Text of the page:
Workplace harassment in New Jersey is illegal if it is based on a reason protected by law such as race, religion, gender, sexual orientation, or any other protected class. This type of workplace harassment creates a hostile work environment and makes it unbearable for a rational person to conduct their daily duties. For over 25 years, the attorneys at the Derek Smith Law Group have helped victims of workplace harassment get the compensation they deserve.
What Is Workplace Harassment in New Jersey?
New Jersey defines workplace harassment as a form of workplace discrimination that is so severe and frequent (or pervasive) that it causes the conditions of your job to change and makes it unbearable for a reasonable person. It is rarely one act of discriminatory behavior. More often than not, workplace harassment is an ongoing series of behaviors that are discriminatory and do not stop under any circumstances, unless the individual harassing you is out of work. The harassment is considered discriminatory is it is based on, but not limited to:
- National origin
- Age (between 18 and 70)
- Military status
- Sexual orientation
- Gender Identity
Workplace harassment in New Jersey is often proven when you can show a direct relationship between being a member of a protected class and a hostile work environment.
1. You are a member of a protected class.
2. The harassment is directly related to your membership in a protected class. Here is where the two combines. Every person is a member of a protected class. However, that does not matter until the harassment is directly related to that membership. For instance, if an employer degrades every person on staff and is horrific to work for, but never mentions your membership in a protected class during this, then you are not experiencing workplace harassment under the guidelines of the law. However, as soon as your employer starts calling you a dumb woman or asking if you are stupid when you have a learning disability, you are now being harassed because you are a member of a protected class.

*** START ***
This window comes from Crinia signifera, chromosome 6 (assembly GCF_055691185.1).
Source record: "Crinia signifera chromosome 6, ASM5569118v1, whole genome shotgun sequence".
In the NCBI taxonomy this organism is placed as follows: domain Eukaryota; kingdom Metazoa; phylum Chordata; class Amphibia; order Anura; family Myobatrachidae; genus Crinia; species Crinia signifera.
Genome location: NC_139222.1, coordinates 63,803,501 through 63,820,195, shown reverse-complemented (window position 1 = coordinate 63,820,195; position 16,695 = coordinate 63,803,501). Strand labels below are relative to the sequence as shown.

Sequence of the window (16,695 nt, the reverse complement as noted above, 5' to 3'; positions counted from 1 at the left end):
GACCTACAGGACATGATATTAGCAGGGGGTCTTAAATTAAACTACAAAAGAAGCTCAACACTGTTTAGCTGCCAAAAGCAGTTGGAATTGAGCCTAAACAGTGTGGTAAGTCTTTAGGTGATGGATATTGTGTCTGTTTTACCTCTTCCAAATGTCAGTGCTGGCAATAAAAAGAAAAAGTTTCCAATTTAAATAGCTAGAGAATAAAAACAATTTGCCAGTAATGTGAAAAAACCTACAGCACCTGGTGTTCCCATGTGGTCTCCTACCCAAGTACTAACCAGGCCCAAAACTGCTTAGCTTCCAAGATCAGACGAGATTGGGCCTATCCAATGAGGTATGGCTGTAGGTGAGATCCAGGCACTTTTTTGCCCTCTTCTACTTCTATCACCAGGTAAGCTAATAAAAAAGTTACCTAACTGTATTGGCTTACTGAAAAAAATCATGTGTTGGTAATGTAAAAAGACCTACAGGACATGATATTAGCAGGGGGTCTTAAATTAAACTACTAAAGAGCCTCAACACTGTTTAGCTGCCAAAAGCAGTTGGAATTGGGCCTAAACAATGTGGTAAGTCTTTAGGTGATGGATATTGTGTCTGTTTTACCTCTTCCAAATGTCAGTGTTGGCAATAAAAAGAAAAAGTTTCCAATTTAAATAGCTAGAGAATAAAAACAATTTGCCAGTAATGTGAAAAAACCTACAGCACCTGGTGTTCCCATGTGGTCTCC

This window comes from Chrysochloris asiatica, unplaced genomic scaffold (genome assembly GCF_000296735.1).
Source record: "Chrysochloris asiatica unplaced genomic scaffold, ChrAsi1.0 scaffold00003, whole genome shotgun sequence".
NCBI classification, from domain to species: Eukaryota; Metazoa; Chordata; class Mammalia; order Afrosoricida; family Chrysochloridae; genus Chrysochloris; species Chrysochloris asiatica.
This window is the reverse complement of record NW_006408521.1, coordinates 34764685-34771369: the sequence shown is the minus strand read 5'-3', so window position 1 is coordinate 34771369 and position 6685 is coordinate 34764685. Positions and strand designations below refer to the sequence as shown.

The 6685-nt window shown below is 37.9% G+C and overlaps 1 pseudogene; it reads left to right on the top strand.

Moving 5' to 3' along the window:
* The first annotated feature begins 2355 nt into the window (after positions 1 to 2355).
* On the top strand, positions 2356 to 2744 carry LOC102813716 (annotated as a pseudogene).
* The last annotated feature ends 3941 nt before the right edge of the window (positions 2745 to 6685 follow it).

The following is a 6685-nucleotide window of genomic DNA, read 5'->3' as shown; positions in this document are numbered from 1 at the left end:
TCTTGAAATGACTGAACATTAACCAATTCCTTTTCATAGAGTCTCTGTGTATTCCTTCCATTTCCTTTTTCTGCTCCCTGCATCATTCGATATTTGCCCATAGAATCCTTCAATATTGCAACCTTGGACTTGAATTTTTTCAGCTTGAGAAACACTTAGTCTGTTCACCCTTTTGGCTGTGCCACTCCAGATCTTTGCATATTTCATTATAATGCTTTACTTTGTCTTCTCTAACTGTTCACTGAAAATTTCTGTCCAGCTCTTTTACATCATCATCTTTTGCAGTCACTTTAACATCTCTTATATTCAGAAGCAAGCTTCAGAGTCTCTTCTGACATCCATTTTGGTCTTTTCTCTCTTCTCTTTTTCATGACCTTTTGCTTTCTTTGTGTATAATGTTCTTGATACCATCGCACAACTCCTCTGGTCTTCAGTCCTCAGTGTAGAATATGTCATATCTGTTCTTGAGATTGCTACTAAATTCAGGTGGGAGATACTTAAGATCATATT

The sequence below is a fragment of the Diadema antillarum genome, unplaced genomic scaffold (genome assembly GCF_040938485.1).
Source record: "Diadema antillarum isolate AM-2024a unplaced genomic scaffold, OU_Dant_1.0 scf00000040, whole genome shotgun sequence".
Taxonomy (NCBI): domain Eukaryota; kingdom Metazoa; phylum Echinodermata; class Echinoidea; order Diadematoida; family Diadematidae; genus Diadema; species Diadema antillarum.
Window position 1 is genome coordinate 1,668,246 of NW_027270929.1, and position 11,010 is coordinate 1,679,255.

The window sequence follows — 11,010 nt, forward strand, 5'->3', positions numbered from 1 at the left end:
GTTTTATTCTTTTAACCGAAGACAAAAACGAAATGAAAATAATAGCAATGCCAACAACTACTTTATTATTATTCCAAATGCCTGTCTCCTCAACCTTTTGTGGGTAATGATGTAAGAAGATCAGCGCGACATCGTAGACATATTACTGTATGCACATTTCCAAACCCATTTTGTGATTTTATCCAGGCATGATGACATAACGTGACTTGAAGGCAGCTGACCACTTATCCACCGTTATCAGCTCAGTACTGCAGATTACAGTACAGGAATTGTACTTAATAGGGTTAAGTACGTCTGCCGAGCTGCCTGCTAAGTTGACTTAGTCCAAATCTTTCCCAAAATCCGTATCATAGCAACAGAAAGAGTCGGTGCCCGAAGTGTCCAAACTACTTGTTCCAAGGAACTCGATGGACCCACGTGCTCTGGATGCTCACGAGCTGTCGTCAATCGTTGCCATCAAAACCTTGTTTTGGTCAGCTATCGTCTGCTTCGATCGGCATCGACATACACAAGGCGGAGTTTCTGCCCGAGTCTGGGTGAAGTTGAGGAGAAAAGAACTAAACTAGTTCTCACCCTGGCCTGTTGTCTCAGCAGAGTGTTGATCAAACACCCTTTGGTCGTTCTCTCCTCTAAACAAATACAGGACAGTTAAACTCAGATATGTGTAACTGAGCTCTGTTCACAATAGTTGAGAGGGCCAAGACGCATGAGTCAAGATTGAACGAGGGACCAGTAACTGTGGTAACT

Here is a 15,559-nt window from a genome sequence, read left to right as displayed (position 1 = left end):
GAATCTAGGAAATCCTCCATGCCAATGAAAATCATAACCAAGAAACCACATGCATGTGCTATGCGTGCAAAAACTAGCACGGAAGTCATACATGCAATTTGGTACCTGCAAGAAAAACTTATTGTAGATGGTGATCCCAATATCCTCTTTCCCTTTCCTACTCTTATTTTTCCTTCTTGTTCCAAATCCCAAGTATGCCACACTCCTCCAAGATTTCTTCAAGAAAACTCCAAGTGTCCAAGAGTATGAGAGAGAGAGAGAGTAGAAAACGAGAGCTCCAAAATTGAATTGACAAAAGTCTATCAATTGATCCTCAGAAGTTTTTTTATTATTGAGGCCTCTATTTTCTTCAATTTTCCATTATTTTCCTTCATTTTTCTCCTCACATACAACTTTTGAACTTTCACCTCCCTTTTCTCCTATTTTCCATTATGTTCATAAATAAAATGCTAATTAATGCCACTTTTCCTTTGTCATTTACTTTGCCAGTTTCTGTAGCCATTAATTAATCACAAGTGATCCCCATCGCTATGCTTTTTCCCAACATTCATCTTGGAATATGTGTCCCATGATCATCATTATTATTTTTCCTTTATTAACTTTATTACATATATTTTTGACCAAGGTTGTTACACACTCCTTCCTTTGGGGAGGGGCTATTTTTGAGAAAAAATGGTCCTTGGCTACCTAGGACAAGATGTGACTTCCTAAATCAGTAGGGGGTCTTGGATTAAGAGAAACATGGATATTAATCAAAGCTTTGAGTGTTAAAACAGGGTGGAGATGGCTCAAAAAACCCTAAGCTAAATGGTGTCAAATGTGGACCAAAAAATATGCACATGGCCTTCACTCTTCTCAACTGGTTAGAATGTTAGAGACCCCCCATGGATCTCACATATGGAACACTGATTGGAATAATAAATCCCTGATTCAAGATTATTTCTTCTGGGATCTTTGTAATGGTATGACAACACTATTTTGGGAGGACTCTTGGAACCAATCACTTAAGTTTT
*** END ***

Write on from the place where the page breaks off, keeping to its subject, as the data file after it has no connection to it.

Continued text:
3. Is the harassment severe and pervasive? Using something like a racial slur may be severe enough it only has to happen once. However, typically, the harassment must be ongoing to be considered workplace harassment under the law.
Workplace harassment occurs when discriminatory behavior goes beyond one or two incidents and becomes severe and frequent. Some examples of workplace harassment include, but are not limited to:
- Your boss is constantly calling you a dumb woman when reprimanding you.
- Your co-worker wears racist shirts to the office daily, despite your complaint to HR.
- Your supervisor uses racist slurs at least twice a week.
- Your co-worker talks about your “little beanie” when referring to your yarmulke, even though you have repeatedly corrected her and asked her to stop
- You supervisor continually calls you derogatory names because of your sexual orientation and then says she is just joking, even though you have asked her to stop.
- You co-worker sends out emails weekly depicting Muslims in a negative light and calls them the daily joke.
- Your boss started speaking very loudly towards you once you turned 40 because he says he knows old age affects hearing. You have asked him to stop numerous times and he keeps saying he is “just joking.”
- You have a documented learning disability and your boss makes jokes about it every time he talks to you.
- Your supervisor mimics your foreign accent when he explains an assignment and then asks if you understand.
- Your co-worker keeps rubbing your stomach without permission because you are pregnant, even though you have asked her to stop